By MARTHA NAKAGAWA
Mabel Imai Tomita did not meet her biological mother until the age of 36.
Events at the Tule Lake Segregation Center had ripped her family apart.
Before the United States entered World War II, Imai Tomita’s family lived in Sacramento. Once war broke out and all Japanese Americans on the West Coast were ordered to go into concentration camps, her family entered the Walerga Assembly Center and then, the Tule Lake War Relocation Authority (WRA) camp.
When the government issued the poorly worded loyalty questionnaire, Imai Tomita’s father’s side answered “yes” to the two controversial questions and became a “yes-yes” family, whereas her mother’s family answered “no-no,” eventually renounced their U.S. citizenship, and went to Japan.
“There was a split in my family, which I didn’t know until years later because divorces were very uncommon in this community,” said Imai Tomita. “It’s not something you go around saying, so nothing was told to me. And of course, growing up, I was too naïve, I guess, to really question things. My (paternal) grandparents raised me, so I just assumed they were my parents.”
Imai Tomita also did not form a close bond with her father since he joined the Army towards the end of the war and remained in occupied Japan during her formative years.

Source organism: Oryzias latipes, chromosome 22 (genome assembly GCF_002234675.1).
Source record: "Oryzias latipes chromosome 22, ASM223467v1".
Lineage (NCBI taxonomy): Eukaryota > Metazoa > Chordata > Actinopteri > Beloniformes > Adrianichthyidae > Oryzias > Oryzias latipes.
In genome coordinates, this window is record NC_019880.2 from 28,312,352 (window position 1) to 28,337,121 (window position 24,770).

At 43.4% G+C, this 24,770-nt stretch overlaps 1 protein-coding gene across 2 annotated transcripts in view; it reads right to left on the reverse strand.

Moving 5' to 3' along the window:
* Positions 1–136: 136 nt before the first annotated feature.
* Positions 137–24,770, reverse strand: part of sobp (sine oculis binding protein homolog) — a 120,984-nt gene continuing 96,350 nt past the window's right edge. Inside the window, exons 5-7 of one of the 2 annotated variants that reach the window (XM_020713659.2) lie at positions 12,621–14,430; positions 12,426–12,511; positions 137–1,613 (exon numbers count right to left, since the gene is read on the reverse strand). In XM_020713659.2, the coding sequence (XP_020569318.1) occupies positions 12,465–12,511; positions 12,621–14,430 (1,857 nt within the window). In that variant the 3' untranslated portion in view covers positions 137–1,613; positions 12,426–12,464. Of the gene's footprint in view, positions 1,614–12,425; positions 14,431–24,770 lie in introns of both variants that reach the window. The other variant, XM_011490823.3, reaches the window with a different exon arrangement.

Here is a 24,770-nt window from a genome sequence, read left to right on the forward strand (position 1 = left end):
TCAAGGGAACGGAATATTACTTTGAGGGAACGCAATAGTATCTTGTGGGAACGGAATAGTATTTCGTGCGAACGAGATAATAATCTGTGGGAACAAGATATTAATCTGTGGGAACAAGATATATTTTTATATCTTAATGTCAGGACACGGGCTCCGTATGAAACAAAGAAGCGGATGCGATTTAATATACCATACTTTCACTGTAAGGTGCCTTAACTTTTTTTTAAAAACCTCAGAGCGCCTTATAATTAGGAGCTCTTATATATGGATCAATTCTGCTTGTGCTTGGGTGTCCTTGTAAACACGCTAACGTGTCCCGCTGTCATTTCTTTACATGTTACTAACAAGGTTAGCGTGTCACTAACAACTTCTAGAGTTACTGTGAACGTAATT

The first inkling that her family situation was unusual came when she was around 5 or 6 years old. One of the teachers was naming the parents of each child.
“She was telling the kids, ‘Your parents are so and so,’ and when she came to me, she said my mother’s name,” recalled Imai Tomita. “I went home and kept thinking, ‘I wonder why she said that because I don’t know of such a person,’ so when I got home, I mentioned this to my uncles because my dad wasn’t there at that time. He was still in Japan. So I mentioned this to my uncles, and they just kind of looked at each other, and then they said, ‘Oh, is that right?’ and that was it.”
When Imai Tomita was 10 years old, her father returned to the U.S., but he was bringing with him a second wife and a 2-year-old daughter, Imai Tomita’s half-sister.